Join InterNations

The world's largest expat community

What You Need to Know When You’re Moving to Medellin

  • Connect with fellow expats in Medellin

  • Join exciting events and groups for expats

  • Get information in our expat guides

  • Exchange tips about expat life in Medellin

  • Pablo Garcia Ramirez

    I was so lucky that a friend told me about InterNations before I came to Bogota. I had the chance to contact many expats there from home.

An amazing community is waiting for you!

Meet internacional people at local events

Socialize, enjoy hobbies, and make friends

Get info, and feel at home abroad!

Relocating to Medellin

About the City

Medellin’s population grew beyond 2 million in the 2000s and has doubled in the last 30 years as the city becomes a much safer place to live. People living in Medellin are often called “Paisas or Antioqueños” after the department the city is in. There is not currently a large expat population in the city, with over 60% of people living in Medellin having been born in the city, while most other locals are Colombian.

The vast majority of people living in Medellin are of European descent, although around 6.5% of the local population is of African descent.

Spanish is by far the most common language spoken in Medellin but use of English is on the rise, especially in the city’s top hotels and restaurants. If you are an expat planning to move to Colombia, it is essential to have basics or Spanish or at least get enroll in a language course. This would be very useful.

El Poblado, Envigado and Laureles are three of the safest neighborhoods and they are popular places for foreigners living in Medellin.

The Climate in Medellin

Medellin’s climate is famous around the world and it is not surprising that it has earned the nickname of the City of Eternal Spring.

The city has a tropical rainforest climate, but as it is located high above sea level it is not too hot and temperatures are relatively mild, remaining close to the 26-28°C range for all 12 months of the year. Even at the coldest times of the year it is rare for the mercury to drop below 15°C.

The rainiest months of the year are October and May and the city can be a wet place to live.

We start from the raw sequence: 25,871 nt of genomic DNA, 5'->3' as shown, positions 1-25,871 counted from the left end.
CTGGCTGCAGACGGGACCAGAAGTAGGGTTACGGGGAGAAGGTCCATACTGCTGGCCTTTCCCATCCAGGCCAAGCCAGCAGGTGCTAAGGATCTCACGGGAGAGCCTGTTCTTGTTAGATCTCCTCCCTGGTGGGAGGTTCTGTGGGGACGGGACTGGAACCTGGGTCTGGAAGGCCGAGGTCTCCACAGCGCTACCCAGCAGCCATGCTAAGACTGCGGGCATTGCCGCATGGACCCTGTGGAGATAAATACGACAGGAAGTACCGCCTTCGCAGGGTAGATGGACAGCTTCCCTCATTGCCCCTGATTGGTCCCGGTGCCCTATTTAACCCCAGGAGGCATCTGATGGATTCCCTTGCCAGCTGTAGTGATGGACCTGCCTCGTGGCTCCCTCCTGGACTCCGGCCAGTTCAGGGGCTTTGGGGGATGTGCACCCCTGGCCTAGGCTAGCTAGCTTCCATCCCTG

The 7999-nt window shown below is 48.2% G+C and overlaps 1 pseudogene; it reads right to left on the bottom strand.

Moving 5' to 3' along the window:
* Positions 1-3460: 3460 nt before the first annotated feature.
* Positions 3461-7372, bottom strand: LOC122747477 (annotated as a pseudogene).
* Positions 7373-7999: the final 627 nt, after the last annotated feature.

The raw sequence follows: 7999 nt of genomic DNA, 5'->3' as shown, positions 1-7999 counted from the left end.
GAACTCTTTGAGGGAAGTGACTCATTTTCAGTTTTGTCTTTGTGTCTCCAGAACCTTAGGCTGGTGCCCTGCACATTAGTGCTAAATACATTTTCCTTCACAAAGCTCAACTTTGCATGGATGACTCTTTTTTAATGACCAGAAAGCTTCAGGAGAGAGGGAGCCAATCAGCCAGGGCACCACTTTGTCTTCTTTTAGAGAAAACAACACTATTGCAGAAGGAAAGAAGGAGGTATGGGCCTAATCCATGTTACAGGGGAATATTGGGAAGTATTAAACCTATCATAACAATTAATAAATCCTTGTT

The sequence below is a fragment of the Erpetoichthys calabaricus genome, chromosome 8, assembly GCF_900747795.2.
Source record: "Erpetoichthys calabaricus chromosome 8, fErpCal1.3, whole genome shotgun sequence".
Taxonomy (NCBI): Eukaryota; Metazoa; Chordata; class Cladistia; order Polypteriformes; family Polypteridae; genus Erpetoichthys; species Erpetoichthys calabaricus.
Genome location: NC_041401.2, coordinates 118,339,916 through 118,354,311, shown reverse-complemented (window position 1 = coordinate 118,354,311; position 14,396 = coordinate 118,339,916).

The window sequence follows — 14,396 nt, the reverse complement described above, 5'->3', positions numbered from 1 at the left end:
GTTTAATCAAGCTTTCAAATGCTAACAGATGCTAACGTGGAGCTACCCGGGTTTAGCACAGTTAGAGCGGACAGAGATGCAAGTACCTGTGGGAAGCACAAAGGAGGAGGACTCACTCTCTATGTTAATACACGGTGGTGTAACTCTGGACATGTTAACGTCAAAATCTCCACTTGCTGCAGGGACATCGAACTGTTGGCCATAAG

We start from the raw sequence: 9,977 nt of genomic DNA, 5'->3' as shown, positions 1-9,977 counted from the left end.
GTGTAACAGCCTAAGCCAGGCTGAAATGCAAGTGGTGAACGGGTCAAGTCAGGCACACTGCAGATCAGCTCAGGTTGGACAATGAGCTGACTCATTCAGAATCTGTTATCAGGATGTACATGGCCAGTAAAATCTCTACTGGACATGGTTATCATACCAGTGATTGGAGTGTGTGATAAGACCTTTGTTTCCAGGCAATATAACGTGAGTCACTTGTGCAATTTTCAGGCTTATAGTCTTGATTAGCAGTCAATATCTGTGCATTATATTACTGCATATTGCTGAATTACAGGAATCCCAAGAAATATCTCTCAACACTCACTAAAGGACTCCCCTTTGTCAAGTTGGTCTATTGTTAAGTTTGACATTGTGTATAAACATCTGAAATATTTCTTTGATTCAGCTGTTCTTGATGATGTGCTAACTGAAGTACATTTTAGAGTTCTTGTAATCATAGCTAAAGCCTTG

Visas for Colombia

A visa from one of the Colombian diplomatic missions must be obtained before arriving in the South American country, apart from foreigners who are from visa-exempt nations, which includes anyone from the European Union. Visa-free access is also available to holders of a United States Visa or a Schengen Visa.

Citizens of Bangladesh, Cuba, Ghana and Somalia need to apply for a transit visa to travel in Colombia, while people with diplomatic or official/service passports of China, India, Iran, Mongolia, Morocco, Thailand, Ukraine and Vietnam do not need to secure a visa.

Any foreign nationals who are arriving in Colombia on a visa that has a validity of over three months must register with Migración Colombia within 15 days of their arrival in the country.

For more information on visa types, visit Colombian Ministry of Foreign Affairs or take a look at our article on Moving to Colombia.

It's been a while since we all got together, and what better way to reconnect than a lively evening at Arboro Restaurant? Join us for a night of greetings, meetings, and networking with the vibrant an

See all upcoming events for expats in Medellin

Our Global Partners

  • Pablo Garcia Ramirez

    I was so lucky that a friend told me about InterNations before I came to Bogota. I had the chance to contact many expats there from home.

  • Michelle Guillemont

    I was a little bit afraid before moving to Colombia - a new language, security issues, no friends. InterNations helped me settle in, though.

Our Global Partners

Other Communities in Colombia

Like-Minded Expatriates in Medellin

Colombia Guide Topics